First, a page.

(Literary Essentials: Christian Fiction and Nonfiction)

At the outset of The Double Search, Rufus M. Jones invokes the myth in Plato’s Symposion (c. 399-390 b.c.e.; Symposium, 1701) that man in his original nature was a round being with four legs, four arms, one head, and two faces. Plato defines love between humans as the longing to return to this original state, in which each human was perfectly joined to another. While Plato argues that there is a higher love—namely, the soul’s longing to return to eternal Truth—Jones believes that our love for God is radically similar to our love for other people. Thus Plato’s parable of human love can also be taken as a parable of religious love. God and humanity were originally one, a “divine whole” divided at human birth by the emergence of our individuality. God longs to be reunited with us as much as we long to be reunited with God. Christ represents the fulfillment of this double search; Christ is the round man in whom God and humanity are one.

Jones believes that his view of Christ is not undermined by modern science or biblical criticism. While other views of Christ are called into question by scientific rejections of supernatural claims and by literary critical rejections of the simple unity of biblical texts, Jones believes that his approach avoids these problems. His approach to Christ is an expression of the psychology of New Thought that began to be popular in America in the mid-nineteenth century. Like Ralph Waldo Emerson, the father of New Thought, Jones regards the historical Christ primarily as an example of how persons can realize the presence of God in their own lives. He believes that the outward, historical revelation of Christ is an important guide to God, much as Ludwig van Beethoven is an important instructor in music. Christ, however, is fundamentally an inward reality for Jones. The incarnation is an ongoing psychological event.

Like founder of Christian Science Mary Baker Eddy, the most famous proponent of New Thought, Jones understands Christ as the idea of divine love. He further believes that having the idea of divine love enables human beings to represent Christ to others. Also like Eddy, Jones believes that religious idealism amplifies without contradicting modern science. However, while Eddy focused on the health-giving effects of Christian idealism, in The Double Search Jones is primarily interested in reflecting on the role that God and Christ play in the human psyche. He defines God as the spiritual personality that human persons develop through their love of God. He uses the term “Christ” as a means of discussing the evolution of the human personality.

Viewed in relation to the evolution of human society, Christ represents the historical moment when humankind became fully aware of God as the ideal toward which it should rightly strive. Jones believes that the Hebrew prophets were dimly aware of this Christ ideal but that their primitive culture prevented them from fully realizing this ideal. The birth of Christ represents a new era of cultural maturity. Christ is the great divide in the history of human evolution. He embodies humanity’s successful striving for the ideal self that pulls it out of its lower nature.

The spiritual evolution of humankind is the result of cooperating forces. On one side, as we strive for an ideal self, we push ourselves upward. God is this ideal self. On the other, by opening ourselves to the compelling force of our ideal self, we are drawn upward by its embrace. This is the point Jones continually reiterates: the uplifting pull of the ideal self cooperates with our effort to push ourselves upward from below. Human beings’ efforts to improve themselves are met by spiritual cooperation from above; God is always reaching down to draw us upward. Jones pictures God as a universal force permeating human personalities, much as sunlight permeates the natural world, infusing all organisms with the power of life. Just as in the natural world the capacity to absorb sunlight differentiates a giant oak from a daisy, so in the human world, persons who open themselves fully to God and his uplifting love grow spiritually stronger and more...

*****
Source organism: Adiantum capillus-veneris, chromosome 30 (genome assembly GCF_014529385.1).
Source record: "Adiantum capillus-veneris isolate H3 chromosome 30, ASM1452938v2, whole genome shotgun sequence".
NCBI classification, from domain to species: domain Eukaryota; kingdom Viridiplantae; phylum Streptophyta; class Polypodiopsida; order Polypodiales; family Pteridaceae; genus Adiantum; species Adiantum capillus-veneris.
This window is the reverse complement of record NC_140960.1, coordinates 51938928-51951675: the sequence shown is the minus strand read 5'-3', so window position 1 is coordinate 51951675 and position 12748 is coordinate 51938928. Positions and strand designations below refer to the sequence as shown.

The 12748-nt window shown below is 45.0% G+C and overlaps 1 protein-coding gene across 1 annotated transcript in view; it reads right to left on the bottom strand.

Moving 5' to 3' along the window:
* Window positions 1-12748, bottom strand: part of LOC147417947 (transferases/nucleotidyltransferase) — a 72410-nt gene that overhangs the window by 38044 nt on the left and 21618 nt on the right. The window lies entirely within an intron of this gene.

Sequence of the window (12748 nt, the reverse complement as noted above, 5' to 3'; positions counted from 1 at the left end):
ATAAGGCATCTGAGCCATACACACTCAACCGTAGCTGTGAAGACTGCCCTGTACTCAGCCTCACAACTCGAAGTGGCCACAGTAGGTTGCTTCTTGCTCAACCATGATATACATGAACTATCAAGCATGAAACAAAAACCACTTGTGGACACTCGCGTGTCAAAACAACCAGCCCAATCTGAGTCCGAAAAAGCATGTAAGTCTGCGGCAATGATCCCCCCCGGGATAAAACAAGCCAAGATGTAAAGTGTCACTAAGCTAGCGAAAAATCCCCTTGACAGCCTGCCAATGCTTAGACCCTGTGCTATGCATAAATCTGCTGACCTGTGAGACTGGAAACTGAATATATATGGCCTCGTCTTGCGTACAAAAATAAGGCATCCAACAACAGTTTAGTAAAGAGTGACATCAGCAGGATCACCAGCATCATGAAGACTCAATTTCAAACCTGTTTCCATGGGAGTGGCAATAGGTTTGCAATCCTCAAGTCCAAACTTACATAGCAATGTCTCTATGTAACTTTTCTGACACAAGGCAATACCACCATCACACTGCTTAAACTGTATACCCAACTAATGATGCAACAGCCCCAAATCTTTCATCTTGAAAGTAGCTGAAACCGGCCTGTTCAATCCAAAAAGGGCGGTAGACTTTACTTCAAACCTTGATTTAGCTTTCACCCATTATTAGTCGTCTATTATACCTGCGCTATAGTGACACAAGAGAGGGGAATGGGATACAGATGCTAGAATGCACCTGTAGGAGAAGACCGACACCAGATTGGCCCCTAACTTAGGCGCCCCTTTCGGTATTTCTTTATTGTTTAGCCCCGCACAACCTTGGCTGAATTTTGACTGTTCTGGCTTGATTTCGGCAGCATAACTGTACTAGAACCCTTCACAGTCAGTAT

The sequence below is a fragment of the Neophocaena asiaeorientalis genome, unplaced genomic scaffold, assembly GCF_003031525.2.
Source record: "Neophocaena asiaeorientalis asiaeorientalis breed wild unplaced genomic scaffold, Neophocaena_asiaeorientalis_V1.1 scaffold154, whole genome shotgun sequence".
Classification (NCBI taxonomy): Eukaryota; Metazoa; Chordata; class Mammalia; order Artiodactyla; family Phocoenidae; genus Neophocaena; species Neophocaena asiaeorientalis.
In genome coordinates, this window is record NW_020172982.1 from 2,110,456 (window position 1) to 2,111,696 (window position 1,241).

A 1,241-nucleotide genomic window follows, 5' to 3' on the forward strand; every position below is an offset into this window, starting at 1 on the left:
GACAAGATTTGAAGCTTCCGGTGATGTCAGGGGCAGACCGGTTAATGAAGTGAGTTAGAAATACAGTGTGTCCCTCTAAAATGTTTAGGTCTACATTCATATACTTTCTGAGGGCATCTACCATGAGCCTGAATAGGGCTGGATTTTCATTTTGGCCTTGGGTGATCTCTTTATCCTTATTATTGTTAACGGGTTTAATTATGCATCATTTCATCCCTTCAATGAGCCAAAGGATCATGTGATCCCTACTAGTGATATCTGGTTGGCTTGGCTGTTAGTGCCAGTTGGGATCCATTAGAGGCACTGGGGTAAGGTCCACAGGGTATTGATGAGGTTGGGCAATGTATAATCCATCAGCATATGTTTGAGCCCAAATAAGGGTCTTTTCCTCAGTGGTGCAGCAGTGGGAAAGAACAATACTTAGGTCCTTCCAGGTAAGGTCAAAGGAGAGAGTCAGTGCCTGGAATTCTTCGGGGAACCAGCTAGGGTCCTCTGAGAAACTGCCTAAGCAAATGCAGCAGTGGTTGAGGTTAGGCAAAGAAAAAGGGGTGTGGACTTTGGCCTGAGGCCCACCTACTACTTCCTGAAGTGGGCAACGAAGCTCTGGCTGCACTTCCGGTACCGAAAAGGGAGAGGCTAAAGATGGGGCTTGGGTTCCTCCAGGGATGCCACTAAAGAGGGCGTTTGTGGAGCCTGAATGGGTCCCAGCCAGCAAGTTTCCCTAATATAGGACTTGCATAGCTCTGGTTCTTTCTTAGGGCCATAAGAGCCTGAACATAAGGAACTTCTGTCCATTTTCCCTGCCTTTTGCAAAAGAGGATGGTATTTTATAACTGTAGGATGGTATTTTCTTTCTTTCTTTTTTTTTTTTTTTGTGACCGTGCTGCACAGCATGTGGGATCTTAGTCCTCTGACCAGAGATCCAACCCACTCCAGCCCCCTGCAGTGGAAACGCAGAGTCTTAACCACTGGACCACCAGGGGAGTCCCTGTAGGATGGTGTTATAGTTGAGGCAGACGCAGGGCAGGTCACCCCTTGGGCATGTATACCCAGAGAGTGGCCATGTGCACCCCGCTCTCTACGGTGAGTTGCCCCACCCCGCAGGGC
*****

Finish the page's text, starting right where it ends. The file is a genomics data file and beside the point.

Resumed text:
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(Literary Essentials: Christian Fiction and Nonfiction)

Sources for Further Study

Fuller, Robert C. Mesmerism and the American Cure of Souls. Philadelphia: University of Pennsylvania Press, 1982. An excellent study of the close relationship between psychological theory and American religious thought in the late nineteenth and early twentieth centuries.

Hedstrom, Matthew S. “Rufus Jones and Mysticism for the Masses.” Cross Currents 54, no. 2 (Summer, 2004): 31-44. A fourteen-page essay that addresses Jones’s efforts to bring spirituality to everyday people and their problems.

Jones, Rufus M. The Later Periods of Quakerism. Westport, Conn.: Greenwood Press, 1970. An important study of the history of Quaker spirituality.

Jones, Rufus M. Rufus Jones Speaks to Our Time: An Anthology. Edited by Harry Emerson Fosdick. New York: Macmillan, 1951. A good collection of excerpts from Jones’s writings organized by religious themes.

Jones, Rufus M. Social Law in the Spiritual World: Studies in Human and Divine Inter-Relationship. New York: George H. Doran, 1923. A pioneer study in New Thought exploring the relationship between mysticism and social life.

Meyer, Donald. The Positive Thinkers: Popular Religious Psychology from Mary Baker Eddy to Norman Vincent Peale and Ronald Reagan. 1965. Rev. ed., with a new introduction. Middletown, Conn.: Wesleyan University Press, 1988. A good overview of the history and issues involved in the New Thought tradition from Emerson to Norman Vincent Peale.